some films catch you off guard, where you are taken to completely a new world while you are still maintaining a good contact with the film you are watching. this does not mean your concentration deters away from the film, but rather, the film strikes you hard and you can’t help wandering for a good minute or two, because unexpectedly, you feel the film completely with all your senses.
and hedwig transports me to the heartfelt experience.
not being merely contented with my own emotional involvement, the jolly feeling also comes in noticing how this film has set a certain barrier on making a good rock-opera film.
there’s a struggling and to some extent painful journey the main character goes through in his life before coming to his own terms as a singer, a musician, or greater, an artist. this journey then is translated on the words and tunes, to be sung out, played, or greater, appreciated. perhaps the latter might come later towards the end of this artist’s life, because a biopic does not befriend young rising stars after all.
but the main thing a rock-opera film should possess apart from continuous rock songs filling in throughout the scenes is the honesty, and consistency.
alright, that’s already two elements, but they can’t be more inseparable from one another.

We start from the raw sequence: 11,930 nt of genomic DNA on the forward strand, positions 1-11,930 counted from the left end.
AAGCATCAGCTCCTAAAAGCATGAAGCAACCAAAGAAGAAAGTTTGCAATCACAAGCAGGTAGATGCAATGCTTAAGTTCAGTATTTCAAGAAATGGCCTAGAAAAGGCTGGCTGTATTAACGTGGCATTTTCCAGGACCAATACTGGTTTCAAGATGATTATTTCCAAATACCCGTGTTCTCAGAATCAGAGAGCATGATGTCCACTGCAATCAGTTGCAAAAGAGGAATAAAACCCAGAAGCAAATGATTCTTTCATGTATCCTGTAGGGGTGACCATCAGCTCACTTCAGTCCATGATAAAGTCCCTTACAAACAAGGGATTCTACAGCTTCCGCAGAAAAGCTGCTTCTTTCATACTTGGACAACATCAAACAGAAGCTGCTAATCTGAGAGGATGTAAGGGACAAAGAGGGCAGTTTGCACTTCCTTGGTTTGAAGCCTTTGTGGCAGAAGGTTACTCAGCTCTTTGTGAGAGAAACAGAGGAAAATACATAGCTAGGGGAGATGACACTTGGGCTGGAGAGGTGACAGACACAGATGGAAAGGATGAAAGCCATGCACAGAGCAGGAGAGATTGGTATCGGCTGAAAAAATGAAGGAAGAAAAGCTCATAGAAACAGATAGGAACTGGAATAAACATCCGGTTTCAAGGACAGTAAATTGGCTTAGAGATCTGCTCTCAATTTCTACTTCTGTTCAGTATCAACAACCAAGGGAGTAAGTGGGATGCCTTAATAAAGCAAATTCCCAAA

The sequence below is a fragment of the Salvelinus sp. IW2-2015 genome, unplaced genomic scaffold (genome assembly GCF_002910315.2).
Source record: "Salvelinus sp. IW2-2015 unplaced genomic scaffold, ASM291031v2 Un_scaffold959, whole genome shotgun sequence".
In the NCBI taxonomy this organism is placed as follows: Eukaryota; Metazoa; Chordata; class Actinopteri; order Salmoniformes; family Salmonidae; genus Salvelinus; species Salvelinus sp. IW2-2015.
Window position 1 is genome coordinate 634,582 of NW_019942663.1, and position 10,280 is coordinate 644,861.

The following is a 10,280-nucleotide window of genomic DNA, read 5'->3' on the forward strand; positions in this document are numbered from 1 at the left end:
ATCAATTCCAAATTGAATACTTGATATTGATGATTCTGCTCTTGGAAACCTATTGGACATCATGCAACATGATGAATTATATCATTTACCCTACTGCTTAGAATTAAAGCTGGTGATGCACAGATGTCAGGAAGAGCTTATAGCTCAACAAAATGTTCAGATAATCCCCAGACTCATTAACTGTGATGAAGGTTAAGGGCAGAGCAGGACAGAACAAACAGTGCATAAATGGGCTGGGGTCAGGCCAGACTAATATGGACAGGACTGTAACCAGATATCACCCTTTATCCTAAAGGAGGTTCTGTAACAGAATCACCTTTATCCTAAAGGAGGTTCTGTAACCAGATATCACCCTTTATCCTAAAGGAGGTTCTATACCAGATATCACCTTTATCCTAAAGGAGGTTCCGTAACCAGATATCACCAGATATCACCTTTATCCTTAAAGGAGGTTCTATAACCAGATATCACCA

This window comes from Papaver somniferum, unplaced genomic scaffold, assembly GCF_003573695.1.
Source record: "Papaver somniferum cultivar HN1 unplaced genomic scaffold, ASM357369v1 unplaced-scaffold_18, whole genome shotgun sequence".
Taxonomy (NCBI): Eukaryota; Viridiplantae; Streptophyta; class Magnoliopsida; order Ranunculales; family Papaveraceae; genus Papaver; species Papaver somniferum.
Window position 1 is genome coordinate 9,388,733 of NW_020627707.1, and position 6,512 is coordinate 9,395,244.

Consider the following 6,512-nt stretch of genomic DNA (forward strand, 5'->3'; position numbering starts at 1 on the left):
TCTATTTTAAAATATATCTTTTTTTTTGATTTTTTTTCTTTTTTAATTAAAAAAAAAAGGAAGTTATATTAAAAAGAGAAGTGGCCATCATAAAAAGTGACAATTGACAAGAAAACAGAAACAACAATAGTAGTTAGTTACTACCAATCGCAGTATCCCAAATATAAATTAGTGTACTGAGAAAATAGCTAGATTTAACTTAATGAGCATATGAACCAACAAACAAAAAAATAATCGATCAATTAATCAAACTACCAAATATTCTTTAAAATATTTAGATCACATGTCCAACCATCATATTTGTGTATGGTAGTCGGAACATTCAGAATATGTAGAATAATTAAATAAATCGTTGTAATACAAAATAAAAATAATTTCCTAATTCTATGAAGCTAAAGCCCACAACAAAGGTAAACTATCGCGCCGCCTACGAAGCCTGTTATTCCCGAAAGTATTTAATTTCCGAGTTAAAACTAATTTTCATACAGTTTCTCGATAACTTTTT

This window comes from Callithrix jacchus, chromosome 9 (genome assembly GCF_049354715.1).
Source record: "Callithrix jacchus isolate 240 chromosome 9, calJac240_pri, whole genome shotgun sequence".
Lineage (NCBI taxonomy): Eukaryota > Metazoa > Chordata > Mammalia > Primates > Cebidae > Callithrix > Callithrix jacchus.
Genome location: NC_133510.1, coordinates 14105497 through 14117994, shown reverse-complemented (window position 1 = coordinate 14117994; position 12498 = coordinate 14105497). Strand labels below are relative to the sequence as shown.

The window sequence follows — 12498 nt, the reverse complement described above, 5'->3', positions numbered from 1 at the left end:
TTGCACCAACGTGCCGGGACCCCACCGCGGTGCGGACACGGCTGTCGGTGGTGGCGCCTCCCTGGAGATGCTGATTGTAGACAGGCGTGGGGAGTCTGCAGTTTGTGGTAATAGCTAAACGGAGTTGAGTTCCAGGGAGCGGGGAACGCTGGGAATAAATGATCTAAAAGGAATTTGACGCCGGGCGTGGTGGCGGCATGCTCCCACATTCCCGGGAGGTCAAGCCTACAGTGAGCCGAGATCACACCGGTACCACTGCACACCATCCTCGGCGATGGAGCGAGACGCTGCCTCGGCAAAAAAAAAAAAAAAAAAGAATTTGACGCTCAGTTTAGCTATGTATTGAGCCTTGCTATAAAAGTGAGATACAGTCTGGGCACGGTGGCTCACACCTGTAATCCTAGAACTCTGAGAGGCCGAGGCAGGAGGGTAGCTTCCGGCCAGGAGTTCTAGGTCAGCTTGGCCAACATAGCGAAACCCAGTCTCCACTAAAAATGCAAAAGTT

hedwig excels in frankly telling us the journey of his life through the lyrics in all the original songs being sung out in the film, making us feeling like witnessing directly his presence in front of our eyes. if such an honesty comes out with catchy tunes enable us to sing along, that’s purely a bonus in store. yet, a greater effect of these unpretentiousness results in a certain constancy maintaining the rock-and-roll atmosphere, as perhaps initially intended by the filmmakers themselves. never a scene slips out of tunes leaving us unhooked, and never a moment shies away out of focus from putting the spotlight on hedwig and his angry inch.
to have a film that is brutally honest and lyrical at the same time, one can only be thankful and be more than ready to have its own heart wrenched over this meaningful film.